Essay: On Gradual Changes

Around this time of year, I begin to catalog the many tiny
changes that mean we are finally on the road to my favorite time of year:
summer.  Just recently I noticed that
rather than putting on my warm wool socks immediately upon crawling into bed, I
had been going to sleep with my feet bare. 
Instead of wearing both my warm flannel top and bottom pajamas I have
switched out the flannel top for a long-sleeved cotton shirt.  Not only do I not immediately grope for my
robe upon waking, I haven’t worn it in weeks. 
And most importantly, I’ve stopped constantly checking the thermometer
next to the thermostat to see just how cold it is in the house.  I haven’t turned on the heat for weeks.
So we’re on the upswing to warm weather, hallelujah!  And I’ve been thinking about how trying to
make big changes in my habits and patterns follows a similar process. Just as
the weather can’t change immediately from lows of 20 degrees to lows of 70
degrees, but instead must move slowly from one day to the next, so do my attempts
at change make a transition at a pace that seems almost glacial.
Recently, I’ve been trying to get back into the habit of an
early morning walk.  For most of last
year I successfully rose early enough to wander around my neighborhood for a
half hour.  I liked my walks because they
ensured I had a minimum amount of fitness every day, I got to see the small
changes in the neighborhood and they were good for my mental state.  The exercise was not difficult, and though it
was hard to get out the door on those freezing cold days that just kept on
coming last spring, I persevered and was rewarded on many levels.
At some point, I fell off the horse.  For some reason, remounting proved to be
incredibly difficult.  For months I tried
various strategies to wake myself, get up and out of bed and out the door.  I tried gradually moving back my waking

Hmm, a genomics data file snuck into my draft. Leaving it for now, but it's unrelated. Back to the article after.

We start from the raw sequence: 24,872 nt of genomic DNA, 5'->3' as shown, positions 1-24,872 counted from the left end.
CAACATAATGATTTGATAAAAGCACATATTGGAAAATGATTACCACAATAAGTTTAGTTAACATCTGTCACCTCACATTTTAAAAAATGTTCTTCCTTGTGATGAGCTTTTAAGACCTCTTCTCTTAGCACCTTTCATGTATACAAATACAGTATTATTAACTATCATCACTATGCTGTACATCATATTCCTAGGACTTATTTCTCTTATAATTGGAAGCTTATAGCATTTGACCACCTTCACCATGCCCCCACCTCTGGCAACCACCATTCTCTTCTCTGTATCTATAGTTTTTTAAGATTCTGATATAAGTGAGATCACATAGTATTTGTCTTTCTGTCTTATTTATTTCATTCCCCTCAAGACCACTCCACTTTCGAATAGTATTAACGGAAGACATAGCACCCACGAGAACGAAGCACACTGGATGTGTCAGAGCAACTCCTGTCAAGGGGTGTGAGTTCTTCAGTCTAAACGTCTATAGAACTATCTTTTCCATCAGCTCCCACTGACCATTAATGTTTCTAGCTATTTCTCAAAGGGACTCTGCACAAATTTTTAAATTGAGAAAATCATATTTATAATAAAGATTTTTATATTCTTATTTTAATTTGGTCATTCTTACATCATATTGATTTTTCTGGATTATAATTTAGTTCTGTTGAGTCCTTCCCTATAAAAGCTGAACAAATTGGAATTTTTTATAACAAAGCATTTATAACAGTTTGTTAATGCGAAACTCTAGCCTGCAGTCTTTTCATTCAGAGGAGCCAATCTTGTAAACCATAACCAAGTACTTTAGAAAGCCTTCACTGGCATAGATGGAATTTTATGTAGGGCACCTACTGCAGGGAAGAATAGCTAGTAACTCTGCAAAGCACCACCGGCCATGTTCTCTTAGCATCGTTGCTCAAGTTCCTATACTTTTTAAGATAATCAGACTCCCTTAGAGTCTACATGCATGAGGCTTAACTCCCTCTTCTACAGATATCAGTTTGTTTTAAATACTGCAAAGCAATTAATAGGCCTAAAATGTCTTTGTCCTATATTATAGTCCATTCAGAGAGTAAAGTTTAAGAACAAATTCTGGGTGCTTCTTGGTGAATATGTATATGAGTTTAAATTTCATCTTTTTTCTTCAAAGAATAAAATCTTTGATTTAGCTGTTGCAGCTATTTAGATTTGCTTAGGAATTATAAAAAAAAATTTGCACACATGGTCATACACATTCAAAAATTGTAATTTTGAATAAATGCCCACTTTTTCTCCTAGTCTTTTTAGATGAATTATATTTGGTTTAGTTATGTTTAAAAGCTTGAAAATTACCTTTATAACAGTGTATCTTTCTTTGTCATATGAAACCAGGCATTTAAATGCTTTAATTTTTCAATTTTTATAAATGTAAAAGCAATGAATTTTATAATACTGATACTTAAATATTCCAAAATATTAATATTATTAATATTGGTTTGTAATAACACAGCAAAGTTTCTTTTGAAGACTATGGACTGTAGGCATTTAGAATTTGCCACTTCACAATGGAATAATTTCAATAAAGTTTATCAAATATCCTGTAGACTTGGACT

time.  I tried going out for only fifteen
minutes.  I tried plunging in and setting
my alarm earlier.  I bought a dawn
simulator. I made deals with myself that were continually broken.  It seemed I would never rise at 5:00am ever
Many years during Lent I assign myself a Lint Project.*  They generally have to do with
self-improvement and some years are more successful than others.  This year part of my Lint Project was a 30-minute walk every day.  At first nothing
changed.  I set the alarm, the alarm went
off, I reset the alarm and no walk occurred. 
Even three weeks into the project I wasn’t having very much
success.  But something clicked near the
end of the project and I’m headed back on track.  I haven’t made it out for a walk every
morning, but there are more mornings that find me wandering than find me in
bed.  It might have a lot to do with the
return of the light.  Though sunrise
still happens after I have returned home from my walk, there is at least the
beginning of light when the alarm goes off. 
But I also think it had a lot to do with my perseverance.  I wanted to get back outside and so I kept at
A few days ago I came across this quote by Marian Wright
Edelman in my quote pile:
We must not, in trying
to think about how we can make a big difference, ignore the small daily
differences we can make which, over time, add up to big differences that we
often cannot foresee.
I was reminded of the many daily differences that deliver
summer to me each year and the many daily differences that resulted in my
change in early morning walk habits.
*So named because one of my first official Lint Projects was
revitalizing my wardrobe during the season of Lent.  Because I don’t think improving the clothing
in my closet is what the Christian season of Lent is all about, I renamed it
the Lint Project.

One thought on “Essay: On Gradual Changes”

  1. This is a really good essay. I need to get some activity into my life (many of my clothes do not quite fit as they used to) and I always tend to go full bore and then lose my stamina. Progressive change is a mart way to go. Thanks for the reminder.

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